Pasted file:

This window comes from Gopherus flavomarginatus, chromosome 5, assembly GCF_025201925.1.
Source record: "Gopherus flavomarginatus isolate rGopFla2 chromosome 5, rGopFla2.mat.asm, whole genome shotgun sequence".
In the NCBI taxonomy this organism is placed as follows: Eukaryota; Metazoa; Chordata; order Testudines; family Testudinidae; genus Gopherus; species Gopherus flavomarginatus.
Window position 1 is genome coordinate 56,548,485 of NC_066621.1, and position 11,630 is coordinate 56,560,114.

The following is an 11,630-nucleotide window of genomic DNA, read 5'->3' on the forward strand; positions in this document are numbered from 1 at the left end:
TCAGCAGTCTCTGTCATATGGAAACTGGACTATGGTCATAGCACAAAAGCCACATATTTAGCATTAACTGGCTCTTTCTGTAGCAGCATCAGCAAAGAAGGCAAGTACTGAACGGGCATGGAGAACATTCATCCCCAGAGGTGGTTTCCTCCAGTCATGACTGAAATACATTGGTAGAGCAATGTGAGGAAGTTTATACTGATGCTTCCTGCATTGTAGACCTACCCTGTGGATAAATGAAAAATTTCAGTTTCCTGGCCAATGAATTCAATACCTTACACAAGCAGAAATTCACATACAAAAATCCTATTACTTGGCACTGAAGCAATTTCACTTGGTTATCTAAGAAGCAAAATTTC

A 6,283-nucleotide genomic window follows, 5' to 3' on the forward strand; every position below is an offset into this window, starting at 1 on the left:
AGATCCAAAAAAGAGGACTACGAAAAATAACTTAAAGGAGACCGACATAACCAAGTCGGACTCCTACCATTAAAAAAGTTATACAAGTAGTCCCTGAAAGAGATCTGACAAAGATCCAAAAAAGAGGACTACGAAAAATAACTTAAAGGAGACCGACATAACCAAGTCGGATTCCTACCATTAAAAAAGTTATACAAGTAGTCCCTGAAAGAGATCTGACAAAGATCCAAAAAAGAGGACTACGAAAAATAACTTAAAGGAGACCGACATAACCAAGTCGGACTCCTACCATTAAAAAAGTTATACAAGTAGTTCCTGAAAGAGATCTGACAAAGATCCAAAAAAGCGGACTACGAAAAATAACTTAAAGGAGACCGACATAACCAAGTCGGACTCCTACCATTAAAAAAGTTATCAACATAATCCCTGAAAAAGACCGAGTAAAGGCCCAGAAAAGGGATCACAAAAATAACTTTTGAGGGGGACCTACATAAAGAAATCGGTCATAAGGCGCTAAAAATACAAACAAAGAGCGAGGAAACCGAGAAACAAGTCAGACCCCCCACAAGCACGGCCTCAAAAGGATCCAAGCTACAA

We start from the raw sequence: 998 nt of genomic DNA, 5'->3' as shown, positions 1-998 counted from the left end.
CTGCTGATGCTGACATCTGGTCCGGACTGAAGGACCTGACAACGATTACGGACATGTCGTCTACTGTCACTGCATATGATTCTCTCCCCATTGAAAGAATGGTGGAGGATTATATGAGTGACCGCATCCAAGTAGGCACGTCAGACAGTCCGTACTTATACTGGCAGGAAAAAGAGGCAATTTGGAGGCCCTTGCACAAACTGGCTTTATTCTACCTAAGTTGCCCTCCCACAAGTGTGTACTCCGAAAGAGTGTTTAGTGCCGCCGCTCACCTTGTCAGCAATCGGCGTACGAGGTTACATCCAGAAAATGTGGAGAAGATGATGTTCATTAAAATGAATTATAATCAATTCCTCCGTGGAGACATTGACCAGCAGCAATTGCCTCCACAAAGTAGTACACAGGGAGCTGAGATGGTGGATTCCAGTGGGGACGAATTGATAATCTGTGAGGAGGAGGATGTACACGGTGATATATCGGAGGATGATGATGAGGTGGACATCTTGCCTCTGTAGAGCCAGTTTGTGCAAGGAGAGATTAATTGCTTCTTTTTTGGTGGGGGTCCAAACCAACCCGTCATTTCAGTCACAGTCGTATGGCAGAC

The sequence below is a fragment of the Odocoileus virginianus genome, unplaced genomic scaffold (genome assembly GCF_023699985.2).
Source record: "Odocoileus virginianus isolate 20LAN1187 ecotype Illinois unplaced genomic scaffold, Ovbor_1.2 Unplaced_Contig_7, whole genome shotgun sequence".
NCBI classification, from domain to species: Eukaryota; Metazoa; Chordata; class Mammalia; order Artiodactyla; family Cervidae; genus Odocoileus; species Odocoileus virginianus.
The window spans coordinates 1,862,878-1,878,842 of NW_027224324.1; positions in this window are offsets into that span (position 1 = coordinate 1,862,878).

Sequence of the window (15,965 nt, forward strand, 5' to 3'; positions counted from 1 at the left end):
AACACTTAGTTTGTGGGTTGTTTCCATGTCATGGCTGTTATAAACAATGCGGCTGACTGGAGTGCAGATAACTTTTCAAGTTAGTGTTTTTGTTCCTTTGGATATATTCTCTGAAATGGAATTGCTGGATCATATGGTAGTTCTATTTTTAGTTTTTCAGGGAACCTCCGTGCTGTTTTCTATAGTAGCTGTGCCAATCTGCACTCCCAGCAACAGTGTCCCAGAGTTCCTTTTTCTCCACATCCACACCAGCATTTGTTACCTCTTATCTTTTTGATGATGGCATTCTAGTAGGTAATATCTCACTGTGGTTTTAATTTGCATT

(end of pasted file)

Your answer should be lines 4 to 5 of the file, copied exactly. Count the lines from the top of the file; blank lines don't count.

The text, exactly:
Window position 1 is genome coordinate 56,548,485 of NC_066621.1, and position 11,630 is coordinate 56,560,114.

The following is an 11,630-nucleotide window of genomic DNA, read 5'->3' on the forward strand; positions in this document are numbered from 1 at the left end: